As far as copyright is concerned, both McTeague and Geist are wrong. We can’t adapt rules that applied to a different age and economic model, to this new emerging one. It won’t work, and hasn’t worked well in the past. History has also taught us that applying old economic rules from a different economic age to a new one, almost always is doomed for failure. It’s a dying model of consumption based on rules of industrial individualism, not digital collaboration and sharing. Collaboration and sharing will be the basis for the new economy, not protectionist law. We need to build compensation on the basis of collaboration and sharing, not on models that existed in a different era in order to stand up for our creators.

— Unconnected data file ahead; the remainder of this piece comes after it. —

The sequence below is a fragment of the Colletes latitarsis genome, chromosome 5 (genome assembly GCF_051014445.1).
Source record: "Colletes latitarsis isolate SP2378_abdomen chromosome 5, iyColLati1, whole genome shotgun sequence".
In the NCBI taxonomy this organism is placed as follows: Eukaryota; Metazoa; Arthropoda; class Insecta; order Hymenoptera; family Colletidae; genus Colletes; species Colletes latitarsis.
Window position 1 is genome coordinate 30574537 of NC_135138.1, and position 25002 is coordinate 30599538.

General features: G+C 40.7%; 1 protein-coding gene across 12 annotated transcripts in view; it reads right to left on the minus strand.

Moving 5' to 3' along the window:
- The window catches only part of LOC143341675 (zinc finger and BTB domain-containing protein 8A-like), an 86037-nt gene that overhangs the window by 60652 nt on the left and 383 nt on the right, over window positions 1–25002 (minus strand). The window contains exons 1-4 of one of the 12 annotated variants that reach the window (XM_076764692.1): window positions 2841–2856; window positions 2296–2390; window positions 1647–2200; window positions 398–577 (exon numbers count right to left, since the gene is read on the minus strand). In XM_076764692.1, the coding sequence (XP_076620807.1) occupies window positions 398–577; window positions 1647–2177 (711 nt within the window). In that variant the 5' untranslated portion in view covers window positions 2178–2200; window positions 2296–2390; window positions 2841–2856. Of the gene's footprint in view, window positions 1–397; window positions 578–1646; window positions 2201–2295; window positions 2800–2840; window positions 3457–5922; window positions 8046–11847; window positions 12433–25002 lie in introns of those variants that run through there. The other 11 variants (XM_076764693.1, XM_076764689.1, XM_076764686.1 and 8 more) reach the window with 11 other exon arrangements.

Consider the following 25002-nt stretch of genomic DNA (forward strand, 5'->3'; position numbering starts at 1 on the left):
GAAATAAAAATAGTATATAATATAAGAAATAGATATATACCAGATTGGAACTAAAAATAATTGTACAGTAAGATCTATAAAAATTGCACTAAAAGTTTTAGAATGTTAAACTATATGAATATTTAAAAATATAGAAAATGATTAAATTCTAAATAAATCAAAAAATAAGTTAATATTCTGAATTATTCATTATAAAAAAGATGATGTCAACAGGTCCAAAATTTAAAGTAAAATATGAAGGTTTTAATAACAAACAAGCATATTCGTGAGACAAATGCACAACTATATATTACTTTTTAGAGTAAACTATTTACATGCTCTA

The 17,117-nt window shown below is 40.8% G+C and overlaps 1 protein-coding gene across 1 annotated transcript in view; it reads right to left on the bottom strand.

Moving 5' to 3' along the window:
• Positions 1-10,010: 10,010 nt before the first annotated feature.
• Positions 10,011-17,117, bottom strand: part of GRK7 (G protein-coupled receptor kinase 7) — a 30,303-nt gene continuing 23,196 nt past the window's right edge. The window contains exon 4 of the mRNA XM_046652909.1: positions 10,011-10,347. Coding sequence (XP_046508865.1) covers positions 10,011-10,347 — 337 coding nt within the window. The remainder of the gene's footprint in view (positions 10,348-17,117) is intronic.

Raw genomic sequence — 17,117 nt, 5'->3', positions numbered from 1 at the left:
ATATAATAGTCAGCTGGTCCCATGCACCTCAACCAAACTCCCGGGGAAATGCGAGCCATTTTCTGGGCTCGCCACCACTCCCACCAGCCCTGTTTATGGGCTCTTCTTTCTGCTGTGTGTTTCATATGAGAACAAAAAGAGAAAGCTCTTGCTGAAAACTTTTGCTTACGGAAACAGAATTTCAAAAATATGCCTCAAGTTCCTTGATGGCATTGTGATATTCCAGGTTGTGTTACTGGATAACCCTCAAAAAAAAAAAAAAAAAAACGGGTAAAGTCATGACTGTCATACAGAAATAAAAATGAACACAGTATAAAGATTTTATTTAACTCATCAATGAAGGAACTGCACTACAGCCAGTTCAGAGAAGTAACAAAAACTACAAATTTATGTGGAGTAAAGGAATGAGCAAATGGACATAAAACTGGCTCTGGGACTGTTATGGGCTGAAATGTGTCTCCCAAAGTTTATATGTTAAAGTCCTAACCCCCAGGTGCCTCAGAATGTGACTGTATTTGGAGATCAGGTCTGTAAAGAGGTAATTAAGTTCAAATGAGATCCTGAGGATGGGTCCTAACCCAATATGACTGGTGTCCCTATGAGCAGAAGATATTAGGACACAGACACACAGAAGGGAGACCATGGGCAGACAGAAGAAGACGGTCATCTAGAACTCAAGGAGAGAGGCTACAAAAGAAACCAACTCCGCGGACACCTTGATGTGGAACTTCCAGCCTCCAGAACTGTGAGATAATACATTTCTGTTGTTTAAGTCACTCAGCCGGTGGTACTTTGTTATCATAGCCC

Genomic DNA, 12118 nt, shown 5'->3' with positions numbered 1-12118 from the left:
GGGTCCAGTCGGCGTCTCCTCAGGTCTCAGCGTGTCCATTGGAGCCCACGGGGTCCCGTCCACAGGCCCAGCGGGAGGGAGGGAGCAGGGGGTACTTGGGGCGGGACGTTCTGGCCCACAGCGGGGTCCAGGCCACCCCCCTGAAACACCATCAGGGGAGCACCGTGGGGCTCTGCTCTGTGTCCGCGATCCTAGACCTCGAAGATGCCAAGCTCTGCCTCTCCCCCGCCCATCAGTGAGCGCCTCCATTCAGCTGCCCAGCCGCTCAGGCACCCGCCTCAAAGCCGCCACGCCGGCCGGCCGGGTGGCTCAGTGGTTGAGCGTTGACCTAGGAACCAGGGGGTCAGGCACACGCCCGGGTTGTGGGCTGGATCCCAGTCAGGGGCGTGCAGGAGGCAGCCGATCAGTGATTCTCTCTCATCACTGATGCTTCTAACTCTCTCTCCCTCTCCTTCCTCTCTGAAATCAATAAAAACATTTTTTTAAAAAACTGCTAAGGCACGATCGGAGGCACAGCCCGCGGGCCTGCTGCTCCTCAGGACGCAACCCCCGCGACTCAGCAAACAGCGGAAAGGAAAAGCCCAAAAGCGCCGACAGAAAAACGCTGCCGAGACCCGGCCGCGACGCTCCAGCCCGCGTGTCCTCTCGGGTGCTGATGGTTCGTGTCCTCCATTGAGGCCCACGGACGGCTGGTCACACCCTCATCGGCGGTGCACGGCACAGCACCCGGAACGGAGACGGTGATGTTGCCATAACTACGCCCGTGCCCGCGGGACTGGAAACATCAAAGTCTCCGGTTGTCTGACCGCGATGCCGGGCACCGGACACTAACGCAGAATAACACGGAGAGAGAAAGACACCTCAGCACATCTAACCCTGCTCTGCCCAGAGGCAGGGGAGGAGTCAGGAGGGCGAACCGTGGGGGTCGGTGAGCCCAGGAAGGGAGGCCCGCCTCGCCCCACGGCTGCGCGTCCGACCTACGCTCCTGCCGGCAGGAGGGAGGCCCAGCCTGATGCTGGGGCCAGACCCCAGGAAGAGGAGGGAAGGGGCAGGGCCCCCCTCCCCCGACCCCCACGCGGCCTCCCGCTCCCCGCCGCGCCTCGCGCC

The only thing McTeague has done, is stood up for lobbyists, and continuing to ignore the youth portion of his constituency.

  9. @Nap
    The internet is shaped the way we want it to be. Those in power have vastly different ideals and views on the future of the internet, than the majority of voting Canadians. Those in power still hold ideals that were relivent to an economic age that no longer exists.


  10. @Jason: “Governments need a minimum level of legitimacy in order to make decisions that have a major impact on the lives of Canadians.”

    Correct. You can’t just play Manneken Pis over the heads of the citizens and expect it will work forever.

    This being said I would definitely prefer democratic solutions – like people participating in elections and voting out of office the Mannekens.

    Nap.

  11. well well says: